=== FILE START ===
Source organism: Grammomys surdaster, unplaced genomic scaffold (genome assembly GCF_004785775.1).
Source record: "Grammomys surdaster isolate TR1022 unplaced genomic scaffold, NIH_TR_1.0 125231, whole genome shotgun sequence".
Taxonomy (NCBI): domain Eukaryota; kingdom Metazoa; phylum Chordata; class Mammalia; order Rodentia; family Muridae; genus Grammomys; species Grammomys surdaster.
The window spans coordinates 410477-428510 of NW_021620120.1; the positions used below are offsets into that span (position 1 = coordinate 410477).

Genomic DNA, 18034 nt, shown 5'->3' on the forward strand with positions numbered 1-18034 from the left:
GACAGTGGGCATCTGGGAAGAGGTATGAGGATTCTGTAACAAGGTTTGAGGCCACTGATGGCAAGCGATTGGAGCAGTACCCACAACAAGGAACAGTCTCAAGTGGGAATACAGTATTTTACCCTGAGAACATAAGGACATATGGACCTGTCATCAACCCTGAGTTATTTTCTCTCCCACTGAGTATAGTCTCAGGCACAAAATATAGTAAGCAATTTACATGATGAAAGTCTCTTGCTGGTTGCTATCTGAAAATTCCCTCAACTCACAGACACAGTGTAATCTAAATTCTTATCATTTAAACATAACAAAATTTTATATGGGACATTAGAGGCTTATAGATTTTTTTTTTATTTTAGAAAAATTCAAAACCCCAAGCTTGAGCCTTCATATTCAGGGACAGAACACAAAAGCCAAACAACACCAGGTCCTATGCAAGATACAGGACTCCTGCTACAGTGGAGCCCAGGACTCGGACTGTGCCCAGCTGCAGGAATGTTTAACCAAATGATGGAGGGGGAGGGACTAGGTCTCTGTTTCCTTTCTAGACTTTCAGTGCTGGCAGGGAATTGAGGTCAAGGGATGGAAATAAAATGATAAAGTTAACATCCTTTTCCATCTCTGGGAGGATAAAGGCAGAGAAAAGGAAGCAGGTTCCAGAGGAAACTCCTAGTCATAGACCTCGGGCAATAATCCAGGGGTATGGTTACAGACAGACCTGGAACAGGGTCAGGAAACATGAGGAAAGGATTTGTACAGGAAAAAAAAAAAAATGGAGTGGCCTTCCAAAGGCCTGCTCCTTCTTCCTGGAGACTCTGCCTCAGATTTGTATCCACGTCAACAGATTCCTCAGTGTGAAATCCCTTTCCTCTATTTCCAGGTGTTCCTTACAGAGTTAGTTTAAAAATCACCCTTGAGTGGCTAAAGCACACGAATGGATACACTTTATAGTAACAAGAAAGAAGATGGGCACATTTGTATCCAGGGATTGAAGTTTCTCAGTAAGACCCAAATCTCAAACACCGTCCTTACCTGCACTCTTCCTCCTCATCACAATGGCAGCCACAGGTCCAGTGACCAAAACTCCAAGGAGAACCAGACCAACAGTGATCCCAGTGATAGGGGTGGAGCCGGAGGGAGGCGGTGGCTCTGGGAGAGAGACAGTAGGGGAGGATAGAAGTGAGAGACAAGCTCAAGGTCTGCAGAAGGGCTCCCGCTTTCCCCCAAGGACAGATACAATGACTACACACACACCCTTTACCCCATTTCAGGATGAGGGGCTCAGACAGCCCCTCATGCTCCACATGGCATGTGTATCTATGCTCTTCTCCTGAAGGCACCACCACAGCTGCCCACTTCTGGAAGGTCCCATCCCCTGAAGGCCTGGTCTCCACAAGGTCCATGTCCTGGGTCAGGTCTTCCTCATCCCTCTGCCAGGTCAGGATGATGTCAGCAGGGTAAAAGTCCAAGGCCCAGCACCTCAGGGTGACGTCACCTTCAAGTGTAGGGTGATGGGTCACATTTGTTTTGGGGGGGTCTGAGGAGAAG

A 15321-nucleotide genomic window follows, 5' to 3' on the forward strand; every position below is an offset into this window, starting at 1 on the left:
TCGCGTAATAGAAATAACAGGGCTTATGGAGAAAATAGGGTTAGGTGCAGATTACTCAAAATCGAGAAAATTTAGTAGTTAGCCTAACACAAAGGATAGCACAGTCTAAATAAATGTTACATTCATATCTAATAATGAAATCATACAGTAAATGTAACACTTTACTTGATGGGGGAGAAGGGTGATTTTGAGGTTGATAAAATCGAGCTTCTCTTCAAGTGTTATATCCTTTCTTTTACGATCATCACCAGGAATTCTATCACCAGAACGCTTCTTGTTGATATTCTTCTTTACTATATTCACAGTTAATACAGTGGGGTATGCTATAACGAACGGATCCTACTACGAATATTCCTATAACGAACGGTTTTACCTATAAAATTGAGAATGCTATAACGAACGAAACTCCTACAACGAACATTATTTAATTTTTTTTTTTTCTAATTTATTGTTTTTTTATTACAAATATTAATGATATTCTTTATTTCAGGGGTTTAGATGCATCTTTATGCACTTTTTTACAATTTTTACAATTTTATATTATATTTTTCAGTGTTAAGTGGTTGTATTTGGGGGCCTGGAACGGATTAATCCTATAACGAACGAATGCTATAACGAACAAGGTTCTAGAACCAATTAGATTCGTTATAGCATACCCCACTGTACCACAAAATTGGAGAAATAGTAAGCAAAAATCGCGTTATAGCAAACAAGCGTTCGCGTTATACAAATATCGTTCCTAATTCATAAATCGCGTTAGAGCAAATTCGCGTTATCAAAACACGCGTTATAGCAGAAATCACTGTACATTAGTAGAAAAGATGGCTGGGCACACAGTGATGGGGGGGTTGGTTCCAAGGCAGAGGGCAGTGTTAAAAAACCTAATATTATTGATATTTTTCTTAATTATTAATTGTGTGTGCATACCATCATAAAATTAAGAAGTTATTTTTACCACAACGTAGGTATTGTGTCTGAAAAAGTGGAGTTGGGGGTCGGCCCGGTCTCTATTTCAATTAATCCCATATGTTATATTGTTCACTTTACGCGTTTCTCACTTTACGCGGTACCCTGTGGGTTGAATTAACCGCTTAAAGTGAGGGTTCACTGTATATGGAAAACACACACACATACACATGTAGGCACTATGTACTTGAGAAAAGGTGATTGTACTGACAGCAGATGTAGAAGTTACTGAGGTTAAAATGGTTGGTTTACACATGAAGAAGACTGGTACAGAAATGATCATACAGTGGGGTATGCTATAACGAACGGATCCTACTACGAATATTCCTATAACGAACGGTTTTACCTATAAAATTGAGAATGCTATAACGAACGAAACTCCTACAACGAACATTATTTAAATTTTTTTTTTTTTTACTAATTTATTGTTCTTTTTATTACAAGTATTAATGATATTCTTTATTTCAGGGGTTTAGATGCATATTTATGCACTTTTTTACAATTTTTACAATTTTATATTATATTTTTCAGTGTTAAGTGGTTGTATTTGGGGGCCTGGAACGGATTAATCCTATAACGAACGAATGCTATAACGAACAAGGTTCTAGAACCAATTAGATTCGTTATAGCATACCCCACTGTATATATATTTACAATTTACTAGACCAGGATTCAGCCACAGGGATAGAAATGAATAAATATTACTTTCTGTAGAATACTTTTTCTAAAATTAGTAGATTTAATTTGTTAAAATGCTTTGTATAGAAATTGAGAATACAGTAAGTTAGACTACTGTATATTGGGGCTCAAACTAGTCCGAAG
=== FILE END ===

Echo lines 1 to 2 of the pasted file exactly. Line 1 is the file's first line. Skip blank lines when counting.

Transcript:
Source organism: Grammomys surdaster, unplaced genomic scaffold (genome assembly GCF_004785775.1).
Source record: "Grammomys surdaster isolate TR1022 unplaced genomic scaffold, NIH_TR_1.0 125231, whole genome shotgun sequence".